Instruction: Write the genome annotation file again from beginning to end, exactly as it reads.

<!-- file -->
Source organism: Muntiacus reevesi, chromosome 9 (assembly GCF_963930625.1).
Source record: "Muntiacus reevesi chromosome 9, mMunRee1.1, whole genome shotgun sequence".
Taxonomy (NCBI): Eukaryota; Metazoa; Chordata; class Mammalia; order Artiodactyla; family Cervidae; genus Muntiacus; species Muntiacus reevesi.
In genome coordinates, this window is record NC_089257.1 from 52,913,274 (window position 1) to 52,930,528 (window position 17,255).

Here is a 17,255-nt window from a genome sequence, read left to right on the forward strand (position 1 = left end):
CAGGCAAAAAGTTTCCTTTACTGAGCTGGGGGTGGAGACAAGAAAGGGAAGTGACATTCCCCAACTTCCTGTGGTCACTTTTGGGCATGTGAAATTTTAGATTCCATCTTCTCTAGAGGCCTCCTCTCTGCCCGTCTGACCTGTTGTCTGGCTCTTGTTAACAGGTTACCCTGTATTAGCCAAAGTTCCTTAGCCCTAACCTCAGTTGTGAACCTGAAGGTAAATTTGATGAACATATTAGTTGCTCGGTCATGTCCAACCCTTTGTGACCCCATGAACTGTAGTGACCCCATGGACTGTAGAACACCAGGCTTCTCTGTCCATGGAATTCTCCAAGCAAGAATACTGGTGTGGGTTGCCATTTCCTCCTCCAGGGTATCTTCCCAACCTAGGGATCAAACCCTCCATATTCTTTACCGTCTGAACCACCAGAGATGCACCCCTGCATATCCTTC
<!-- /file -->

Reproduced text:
Source organism: Muntiacus reevesi, chromosome 9 (assembly GCF_963930625.1).
Source record: "Muntiacus reevesi chromosome 9, mMunRee1.1, whole genome shotgun sequence".
Taxonomy (NCBI): Eukaryota; Metazoa; Chordata; class Mammalia; order Artiodactyla; family Cervidae; genus Muntiacus; species Muntiacus reevesi.
In genome coordinates, this window is record NC_089257.1 from 52,913,274 (window position 1) to 52,930,528 (window position 17,255).

Here is a 17,255-nt window from a genome sequence, read left to right on the forward strand (position 1 = left end):
CAGGCAAAAAGTTTCCTTTACTGAGCTGGGGGTGGAGACAAGAAAGGGAAGTGACATTCCCCAACTTCCTGTGGTCACTTTTGGGCATGTGAAATTTTAGATTCCATCTTCTCTAGAGGCCTCCTCTCTGCCCGTCTGACCTGTTGTCTGGCTCTTGTTAACAGGTTACCCTGTATTAGCCAAAGTTCCTTAGCCCTAACCTCAGTTGTGAACCTGAAGGTAAATTTGATGAACATATTAGTTGCTCGGTCATGTCCAACCCTTTGTGACCCCATGAACTGTAGTGACCCCATGGACTGTAGAACACCAGGCTTCTCTGTCCATGGAATTCTCCAAGCAAGAATACTGGTGTGGGTTGCCATTTCCTCCTCCAGGGTATCTTCCCAACCTAGGGATCAAACCCTCCATATTCTTTACCGTCTGAACCACCAGAGATGCACCCCTGCATATCCTTC